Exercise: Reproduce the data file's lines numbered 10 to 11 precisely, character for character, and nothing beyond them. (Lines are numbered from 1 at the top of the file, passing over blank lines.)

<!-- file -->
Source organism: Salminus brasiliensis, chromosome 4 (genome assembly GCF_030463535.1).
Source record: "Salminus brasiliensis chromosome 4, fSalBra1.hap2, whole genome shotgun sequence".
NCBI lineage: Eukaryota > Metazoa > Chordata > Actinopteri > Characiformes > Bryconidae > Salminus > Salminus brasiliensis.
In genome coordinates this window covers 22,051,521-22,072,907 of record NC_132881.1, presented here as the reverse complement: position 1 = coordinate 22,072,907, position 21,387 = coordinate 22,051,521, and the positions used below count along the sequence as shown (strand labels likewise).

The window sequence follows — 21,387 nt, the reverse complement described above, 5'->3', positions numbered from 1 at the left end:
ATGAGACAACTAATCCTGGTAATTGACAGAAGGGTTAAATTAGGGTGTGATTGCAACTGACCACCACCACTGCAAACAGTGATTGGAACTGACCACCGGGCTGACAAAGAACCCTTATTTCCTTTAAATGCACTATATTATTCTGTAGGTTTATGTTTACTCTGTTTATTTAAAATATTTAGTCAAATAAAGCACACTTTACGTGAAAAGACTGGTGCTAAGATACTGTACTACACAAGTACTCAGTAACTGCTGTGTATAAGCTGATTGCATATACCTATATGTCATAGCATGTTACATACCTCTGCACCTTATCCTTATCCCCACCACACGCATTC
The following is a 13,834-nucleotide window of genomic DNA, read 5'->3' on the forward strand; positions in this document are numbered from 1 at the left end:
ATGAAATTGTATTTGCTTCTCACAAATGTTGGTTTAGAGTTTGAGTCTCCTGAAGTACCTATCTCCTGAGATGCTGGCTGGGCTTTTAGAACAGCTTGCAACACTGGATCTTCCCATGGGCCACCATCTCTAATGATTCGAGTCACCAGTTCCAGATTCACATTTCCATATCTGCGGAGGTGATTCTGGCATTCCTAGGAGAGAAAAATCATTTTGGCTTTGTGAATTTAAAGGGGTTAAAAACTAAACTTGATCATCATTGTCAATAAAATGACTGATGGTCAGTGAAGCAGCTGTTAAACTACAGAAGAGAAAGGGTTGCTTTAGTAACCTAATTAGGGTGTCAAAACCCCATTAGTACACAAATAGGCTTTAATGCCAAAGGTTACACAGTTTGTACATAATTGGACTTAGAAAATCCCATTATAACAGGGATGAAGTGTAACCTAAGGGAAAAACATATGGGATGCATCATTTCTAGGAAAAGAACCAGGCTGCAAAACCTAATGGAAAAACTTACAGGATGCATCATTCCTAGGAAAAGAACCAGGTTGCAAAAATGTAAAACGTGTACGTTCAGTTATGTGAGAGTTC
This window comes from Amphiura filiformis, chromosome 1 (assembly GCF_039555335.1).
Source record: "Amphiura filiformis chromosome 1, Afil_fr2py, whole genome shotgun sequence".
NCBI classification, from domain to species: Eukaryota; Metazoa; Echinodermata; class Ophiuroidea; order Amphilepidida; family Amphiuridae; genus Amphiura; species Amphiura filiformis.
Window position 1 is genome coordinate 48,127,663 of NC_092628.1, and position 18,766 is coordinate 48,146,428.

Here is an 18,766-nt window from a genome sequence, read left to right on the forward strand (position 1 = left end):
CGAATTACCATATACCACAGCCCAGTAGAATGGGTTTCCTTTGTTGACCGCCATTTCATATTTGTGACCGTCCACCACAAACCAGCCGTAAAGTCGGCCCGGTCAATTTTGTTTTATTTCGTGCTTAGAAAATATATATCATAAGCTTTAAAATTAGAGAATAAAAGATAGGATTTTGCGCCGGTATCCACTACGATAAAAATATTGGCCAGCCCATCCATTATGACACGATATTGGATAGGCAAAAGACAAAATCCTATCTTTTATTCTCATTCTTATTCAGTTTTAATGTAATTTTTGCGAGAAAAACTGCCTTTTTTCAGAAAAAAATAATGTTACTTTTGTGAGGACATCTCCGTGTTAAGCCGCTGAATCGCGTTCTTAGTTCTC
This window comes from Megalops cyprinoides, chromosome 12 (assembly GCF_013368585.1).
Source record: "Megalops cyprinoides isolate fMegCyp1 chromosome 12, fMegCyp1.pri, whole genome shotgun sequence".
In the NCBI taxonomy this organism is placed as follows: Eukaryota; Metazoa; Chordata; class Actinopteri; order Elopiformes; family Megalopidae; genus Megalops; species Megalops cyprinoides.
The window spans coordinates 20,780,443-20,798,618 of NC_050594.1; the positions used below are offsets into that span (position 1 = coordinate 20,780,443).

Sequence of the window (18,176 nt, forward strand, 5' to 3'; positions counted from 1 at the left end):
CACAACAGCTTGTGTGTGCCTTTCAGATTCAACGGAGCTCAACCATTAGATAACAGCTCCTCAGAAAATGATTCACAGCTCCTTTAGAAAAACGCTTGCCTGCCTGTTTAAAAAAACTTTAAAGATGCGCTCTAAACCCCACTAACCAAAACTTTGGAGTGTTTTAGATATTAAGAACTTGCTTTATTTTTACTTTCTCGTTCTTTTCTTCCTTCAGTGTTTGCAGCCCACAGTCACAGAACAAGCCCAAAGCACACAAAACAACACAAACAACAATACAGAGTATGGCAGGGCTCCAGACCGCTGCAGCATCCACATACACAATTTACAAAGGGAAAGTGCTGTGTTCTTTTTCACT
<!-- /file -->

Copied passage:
Source record: "Amphiura filiformis chromosome 1, Afil_fr2py, whole genome shotgun sequence".
NCBI classification, from domain to species: Eukaryota; Metazoa; Echinodermata; class Ophiuroidea; order Amphilepidida; family Amphiuridae; genus Amphiura; species Amphiura filiformis.